Mr D45

               

              Not sure what happened with my premature send, but will start again.  There are two steamers in Way's Dictionary that match your criteria.  The biggest Diana was built by the famed Howard Ship Yards in Jeffersonville, IN.  It was a sidewheeler 275x37x7 and rated at 560 tons.  The Diana was a much bigger boat than the usual Pittsburgh area sternwheeler.   

               

              There is a photo in the UW-La Crosse Historic Steamboat Collection at the following link.

               

              http://digicoll.library.wisc.edu/LaCrosseSteamboat/

               

              Browse and search for Diana.  I found no photos in the PLCHC collection.

               

              OFFICERS & CREW: Captain Edward T. Sturgeon (master); Orlando L. Smith (first clerk); John W. Forsee (second clerk); S.F. Cornell (barkeeper, 1857).

              RIVERS: Mississippi River; Ohio River; Illinois River .

              OTHER INFORMATION: Ways - 1539; Home port or owner's residence (1857), Louisville, Kentucky. Original price $15,000. Left Louisville on her maiden trip in the New Orleans trade, December 24, 1857. Ran a celebrated race with the Baltic in 1858 from New Orleans to Louisville and won. She was rewarded with a $500 prize and the right to carry U.S. mail. When the Pennsylvania exploded at Ship Island in June 1858, the Diana was at the scene and picked up survivors. When the Civil War began, she carried army supplies to Nashville, March 1862. She was sold to the U.S. Quartermasters Department while laid up at New Albany, Indiana on December 6, 1862 and saw service as a troop transport.  For a time she was the flagship of the Mississippi Marine Brigade.  Was in the Red River expedition in the spring of 1864.

               

              There are no entries for 1863.

               

              Fran Nash 

               

               

               

               

               

               


              ----- Original Message -----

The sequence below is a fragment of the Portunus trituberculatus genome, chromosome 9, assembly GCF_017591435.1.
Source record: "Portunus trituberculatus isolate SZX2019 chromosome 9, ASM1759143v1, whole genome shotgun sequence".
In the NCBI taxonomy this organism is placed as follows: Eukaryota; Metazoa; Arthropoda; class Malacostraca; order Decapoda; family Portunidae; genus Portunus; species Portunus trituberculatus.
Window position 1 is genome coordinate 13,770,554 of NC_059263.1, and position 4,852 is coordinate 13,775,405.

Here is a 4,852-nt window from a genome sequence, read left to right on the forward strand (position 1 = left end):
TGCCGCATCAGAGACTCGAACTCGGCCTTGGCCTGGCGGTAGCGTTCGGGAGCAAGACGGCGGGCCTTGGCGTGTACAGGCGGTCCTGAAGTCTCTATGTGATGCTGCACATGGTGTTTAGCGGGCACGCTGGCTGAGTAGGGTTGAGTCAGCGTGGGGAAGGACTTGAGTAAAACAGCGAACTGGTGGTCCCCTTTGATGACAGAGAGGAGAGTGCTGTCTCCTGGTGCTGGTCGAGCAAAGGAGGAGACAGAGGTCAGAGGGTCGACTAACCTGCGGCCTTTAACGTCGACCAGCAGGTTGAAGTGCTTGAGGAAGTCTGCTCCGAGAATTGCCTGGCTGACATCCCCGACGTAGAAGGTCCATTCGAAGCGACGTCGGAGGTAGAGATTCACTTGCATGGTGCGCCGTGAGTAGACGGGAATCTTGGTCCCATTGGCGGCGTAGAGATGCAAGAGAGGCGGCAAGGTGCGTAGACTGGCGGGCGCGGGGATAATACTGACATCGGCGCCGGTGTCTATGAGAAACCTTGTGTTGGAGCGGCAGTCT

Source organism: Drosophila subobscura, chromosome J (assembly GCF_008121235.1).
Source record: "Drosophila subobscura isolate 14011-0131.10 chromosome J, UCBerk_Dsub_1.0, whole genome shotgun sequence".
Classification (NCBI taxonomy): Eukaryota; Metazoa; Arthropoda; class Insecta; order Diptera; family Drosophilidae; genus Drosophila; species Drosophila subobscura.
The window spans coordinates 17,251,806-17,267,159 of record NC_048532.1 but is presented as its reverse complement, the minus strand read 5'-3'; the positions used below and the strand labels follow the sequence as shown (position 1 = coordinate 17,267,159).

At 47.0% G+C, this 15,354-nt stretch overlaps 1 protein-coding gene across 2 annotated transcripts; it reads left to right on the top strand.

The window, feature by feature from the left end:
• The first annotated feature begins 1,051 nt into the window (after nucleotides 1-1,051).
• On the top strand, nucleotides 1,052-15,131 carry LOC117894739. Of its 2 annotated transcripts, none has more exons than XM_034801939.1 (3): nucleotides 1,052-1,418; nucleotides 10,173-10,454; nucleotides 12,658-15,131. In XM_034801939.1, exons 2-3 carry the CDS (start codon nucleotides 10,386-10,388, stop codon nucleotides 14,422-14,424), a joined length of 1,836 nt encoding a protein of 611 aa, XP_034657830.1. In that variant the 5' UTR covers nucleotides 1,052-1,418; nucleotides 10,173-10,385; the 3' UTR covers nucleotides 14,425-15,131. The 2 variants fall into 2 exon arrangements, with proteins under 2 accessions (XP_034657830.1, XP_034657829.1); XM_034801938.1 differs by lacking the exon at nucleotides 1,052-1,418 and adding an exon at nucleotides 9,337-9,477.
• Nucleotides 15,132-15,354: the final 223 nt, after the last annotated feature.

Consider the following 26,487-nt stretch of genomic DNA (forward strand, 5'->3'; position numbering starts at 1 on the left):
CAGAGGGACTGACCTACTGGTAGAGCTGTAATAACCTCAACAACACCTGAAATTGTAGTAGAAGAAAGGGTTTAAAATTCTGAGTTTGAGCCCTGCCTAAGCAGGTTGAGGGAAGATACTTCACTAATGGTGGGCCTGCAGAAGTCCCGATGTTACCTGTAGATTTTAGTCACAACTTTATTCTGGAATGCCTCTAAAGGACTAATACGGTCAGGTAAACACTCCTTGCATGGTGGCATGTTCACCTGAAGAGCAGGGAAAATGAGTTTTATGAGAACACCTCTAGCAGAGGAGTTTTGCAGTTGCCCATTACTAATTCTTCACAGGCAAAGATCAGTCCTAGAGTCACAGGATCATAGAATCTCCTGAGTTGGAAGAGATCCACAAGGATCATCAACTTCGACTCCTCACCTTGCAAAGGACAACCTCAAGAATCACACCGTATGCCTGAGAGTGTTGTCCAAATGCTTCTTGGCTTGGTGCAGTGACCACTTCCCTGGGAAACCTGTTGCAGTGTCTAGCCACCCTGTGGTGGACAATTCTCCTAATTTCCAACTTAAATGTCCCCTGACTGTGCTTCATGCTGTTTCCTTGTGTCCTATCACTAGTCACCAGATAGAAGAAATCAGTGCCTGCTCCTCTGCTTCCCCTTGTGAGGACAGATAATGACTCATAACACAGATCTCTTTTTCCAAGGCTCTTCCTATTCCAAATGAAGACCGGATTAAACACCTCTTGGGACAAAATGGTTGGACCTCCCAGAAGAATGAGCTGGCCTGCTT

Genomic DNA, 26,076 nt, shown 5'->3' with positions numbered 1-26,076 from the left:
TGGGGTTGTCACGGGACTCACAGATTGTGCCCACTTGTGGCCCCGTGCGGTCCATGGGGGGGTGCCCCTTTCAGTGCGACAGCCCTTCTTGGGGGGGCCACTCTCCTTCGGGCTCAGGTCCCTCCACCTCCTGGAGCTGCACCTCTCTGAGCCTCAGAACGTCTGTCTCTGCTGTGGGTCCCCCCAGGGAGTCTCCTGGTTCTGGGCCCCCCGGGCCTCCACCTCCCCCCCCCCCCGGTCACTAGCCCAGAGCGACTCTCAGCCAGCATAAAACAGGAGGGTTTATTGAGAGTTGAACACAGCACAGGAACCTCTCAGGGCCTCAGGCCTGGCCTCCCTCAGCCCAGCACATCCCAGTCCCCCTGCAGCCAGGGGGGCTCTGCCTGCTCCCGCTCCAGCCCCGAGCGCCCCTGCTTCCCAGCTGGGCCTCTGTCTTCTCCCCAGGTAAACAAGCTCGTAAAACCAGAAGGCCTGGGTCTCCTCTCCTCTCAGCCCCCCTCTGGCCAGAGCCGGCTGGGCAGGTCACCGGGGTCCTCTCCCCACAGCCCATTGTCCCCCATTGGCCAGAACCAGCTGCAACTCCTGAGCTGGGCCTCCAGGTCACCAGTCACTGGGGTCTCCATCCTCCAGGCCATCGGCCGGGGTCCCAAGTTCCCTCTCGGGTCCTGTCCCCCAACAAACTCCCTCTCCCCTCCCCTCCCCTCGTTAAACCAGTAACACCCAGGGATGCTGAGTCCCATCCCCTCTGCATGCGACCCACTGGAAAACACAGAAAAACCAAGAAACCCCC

From: "cwwgeraldd45" <cwwgeraldd45@...>
              To: civilwarwest@yahoogroups.com
              Sent: Friday, February 27, 2009 7:25:03 PM GMT -05:00 US/Canada Eastern
              Subject: [civilwarwest] Re: Sternwheel Transports


              2009Feb27

              Dr. John T. Hunt (IL 40th Co. A) in his memoirs has some interesting
              information on steamboats on the Mississippi and Ohio.

              Of interest to me is the Diana (very large)...transported the IL 40th
              from Vicksburg to Memphis (after Sept. 25, 1863)... "about Nov. 01"

              Interested in any information...photo, specifications, capt., crew.

              --- In civilwarwest@yahoogroups.com, fwnash@... wrote:
              >
              >
              >
              > Â Â Â Â Â Â Â Â Â Â Â Â Â Â
              Â Â Â Â Â Â Â Â Â Â Â Â Â Â
              Â Â Â Â Â Â Â Â Â Â Â Â Â Â
              Â Â Â Â Â Â Â Â Â Â Â Â Â
              >
              > H’lo.  Recently I became a member of your research group so
              I thought I should introduce myself as a n a ncestor of the Steamboating
              Poe family. I fit the role of a storyteller more than a historian. n a
              ncestor of the Steamboating Poe family. I fit the role of a storyteller
              more than a historian.
              >
              > Â Â Â Â Â Â Â Â Â Â Â Â Â Â
              Â Â Â Â Â Â Â Â Â Â Â
              >
              > I’ve come to you searching for info and photos of 25 steamboats
              and their captains who carried troops and supplies on the western rivers
              during the Civil War and worked the Missouri River trade from 1866-1870.
              The captains and packets, well known to Capt Frederick Way the Ohio